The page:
H- It does sound counterintuitive. I will point out that, feelings on the project aside, it's two different pots of cash we're talking about.Capital improvements are not funded the same as payrolls and programs, for the most part.
I wasn't going to comment on today's Cooler session, but your comments got me a bit riled up. B - Yes, that makes sense, let's cut education funding and critical services instead of cutting the bloat in Government. C - You're right, it's not a great idea for long-term financial planning, I guess those people should just stop paying for their house. I mean, why should we dip into the retirement fund to pay our taxes that are outrageous. H - That's not even the thing that scares me about the Marlins stadium, it's the fact that the county will be paying substantially more for it than the team will. I would love to have a deal worked out where I pay less for my house than the government does, but I don't have anything to bribe the council members with. You see, the issue here is not that there are some (probably many) that got themselves in the situation they're in and now can't pay their bills. Those people are definitely reaping what they sow. But why should we continue with this miserable tax system in Florida and pay through the nose when there is SOOOOO much waste in our government? On this tax issue you're starting to sound like the folks at Babalu claiming that asking for a tax cut means we should deal with reduced critical services. No, stop trying to scare people, instead the government should learn to deal with more money than it had 5 years ago. The rest of us don't have our incomes increased as grossly as the government's budget increases, learn to balance a budget. Rant over, thanks, I feel better.
Allen, the Marlins, as far as I can tell, take no ownership interest in the stadium. They have pledged their 155M in the form of guarantedd rent payments over time to pay the service on the bonds which will be issued to build the stadium. If at the end of the agreement, the team owns no asset, why the offense at the level of their contribution relative to the "owners" of the facility? I'm not disagreeing that they may have or should have paid more, but from a logical standpoint, there seems to be no reason why they should pledge more than the county.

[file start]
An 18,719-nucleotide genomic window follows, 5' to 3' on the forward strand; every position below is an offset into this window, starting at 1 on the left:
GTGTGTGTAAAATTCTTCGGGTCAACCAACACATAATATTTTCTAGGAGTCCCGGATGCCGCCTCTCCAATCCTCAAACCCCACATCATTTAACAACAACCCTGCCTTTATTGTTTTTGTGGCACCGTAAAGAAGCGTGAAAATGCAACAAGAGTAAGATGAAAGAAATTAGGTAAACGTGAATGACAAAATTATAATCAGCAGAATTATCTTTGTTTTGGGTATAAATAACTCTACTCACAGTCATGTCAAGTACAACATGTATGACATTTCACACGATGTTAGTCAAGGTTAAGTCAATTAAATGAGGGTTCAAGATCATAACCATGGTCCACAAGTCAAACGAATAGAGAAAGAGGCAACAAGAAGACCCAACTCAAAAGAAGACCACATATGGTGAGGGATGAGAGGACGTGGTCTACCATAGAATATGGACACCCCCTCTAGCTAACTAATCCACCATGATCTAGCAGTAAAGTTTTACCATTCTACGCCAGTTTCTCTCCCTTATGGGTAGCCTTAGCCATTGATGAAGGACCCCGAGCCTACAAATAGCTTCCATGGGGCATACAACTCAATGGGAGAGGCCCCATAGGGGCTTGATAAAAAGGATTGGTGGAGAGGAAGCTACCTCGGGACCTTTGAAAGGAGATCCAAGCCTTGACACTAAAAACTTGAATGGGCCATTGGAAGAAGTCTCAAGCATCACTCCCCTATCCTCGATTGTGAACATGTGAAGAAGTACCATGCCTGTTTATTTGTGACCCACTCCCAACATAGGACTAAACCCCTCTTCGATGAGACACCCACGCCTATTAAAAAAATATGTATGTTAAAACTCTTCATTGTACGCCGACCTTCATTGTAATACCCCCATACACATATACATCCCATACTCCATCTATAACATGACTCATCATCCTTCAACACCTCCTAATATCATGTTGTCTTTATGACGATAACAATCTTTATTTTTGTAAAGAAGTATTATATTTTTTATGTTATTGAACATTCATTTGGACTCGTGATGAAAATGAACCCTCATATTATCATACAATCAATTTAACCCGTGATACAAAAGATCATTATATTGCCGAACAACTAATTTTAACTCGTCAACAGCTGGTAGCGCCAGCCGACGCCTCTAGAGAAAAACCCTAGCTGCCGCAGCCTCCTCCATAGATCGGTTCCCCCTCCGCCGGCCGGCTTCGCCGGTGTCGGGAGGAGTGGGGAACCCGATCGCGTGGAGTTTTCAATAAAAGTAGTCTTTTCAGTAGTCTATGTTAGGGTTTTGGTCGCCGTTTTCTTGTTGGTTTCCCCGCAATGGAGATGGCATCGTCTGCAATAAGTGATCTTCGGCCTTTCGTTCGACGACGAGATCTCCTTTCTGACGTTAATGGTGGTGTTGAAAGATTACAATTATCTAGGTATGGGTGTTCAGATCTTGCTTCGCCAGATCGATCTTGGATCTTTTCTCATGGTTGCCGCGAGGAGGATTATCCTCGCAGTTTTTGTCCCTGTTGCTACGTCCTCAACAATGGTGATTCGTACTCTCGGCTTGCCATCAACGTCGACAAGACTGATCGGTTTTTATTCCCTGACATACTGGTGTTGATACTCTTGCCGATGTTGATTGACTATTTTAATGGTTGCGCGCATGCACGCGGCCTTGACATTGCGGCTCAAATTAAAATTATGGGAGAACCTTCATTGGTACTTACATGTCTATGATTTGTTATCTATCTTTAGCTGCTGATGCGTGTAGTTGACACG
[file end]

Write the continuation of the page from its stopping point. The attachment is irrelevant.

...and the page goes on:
Nonee, as best I understand it, the team has more to gain from the stadium deal than does the county. If the stadium will be revenue producing for the county (the way Dolphins stadium is for the Dolphins) then I'm all for funding it because it will generate extra cash to offset the horrible taxcuts that us dumb taxpayers approved.
The stadium itself doesn't have to produce revenue for the county, strictly speaking, in order for it to be beneficial. There are tourist tax dollars and sales tax dollars from residents which result from providing a viable venue. The county and city investments are made to spur job growth and the accompanying multiplier effect on consumption. I agree that economic development theory is mostly faith-based. But sometimes, like Casey Stengel said, "Ya gotta believe!"I agree that the tax-cut was stupid. Not because it was a tax-cut, but because I'm rarely in the mood to be sold a bill of goods. And even if I was, it would be for a LOT more than $240 bucks.
Allen: do you actually think there will be less waste proportionate to the reduced amount of money brought in by lower taxes? Government is inept at spending and managing money no matter how big of a pot they are working with. That ineptness isn't going to magically disappear just because taxes are lower.Florida's population is still growing and the need for better roads, more schools, more teachers, more police officers and firemen follow that. Look for more cuts in vital social services as we continue lowering taxes. As far as the guy in C goes, he was using his 401K to pay his Amex bills that he had run up. I stand by my commentary..
On C, if his alternative was screwing up his credit by not paying either Amex or the Bimmer AND if he repays the 401(k) loan, then it's not that bad. Screwing up your credit has bigger consequences.His big problem is that he spends more than he makes. Anytime you have to use a credit card for living expenses (gas, groceries, etc) you are in over your head. Amex is doing him a favor by limiting his credit.
On B: the problem with making the government "learn to do with less" is that WE are the ones who have to teach it. But we are horrible teachers. Because we are looking for our own skin, we approve tax "breaks" that aren't, we keep an unfair taxation system alive. And when local governments start raising millage rates and we don't like it, the minute police, firemen, city employees and teacher unions wail that robbers will come, our houses will burn and our kids will grow dumb, we will vote for what they want as well.We could put pressure on Tallahasee for a proprty tax system that makes sense and on our local governments to cut waste. But we need vision. Or leadership. Both are in short supply.
How waste and less-than-public-service can take a stable town and flush it into a red ink wave wash is Surfside Florida what are the town elected officials thinking or are they maybe not thinking mayor charles burkett vice mayor howard weinberg do you talk green or do you take green its getting cloudy about your words and what ur duing to Surfside
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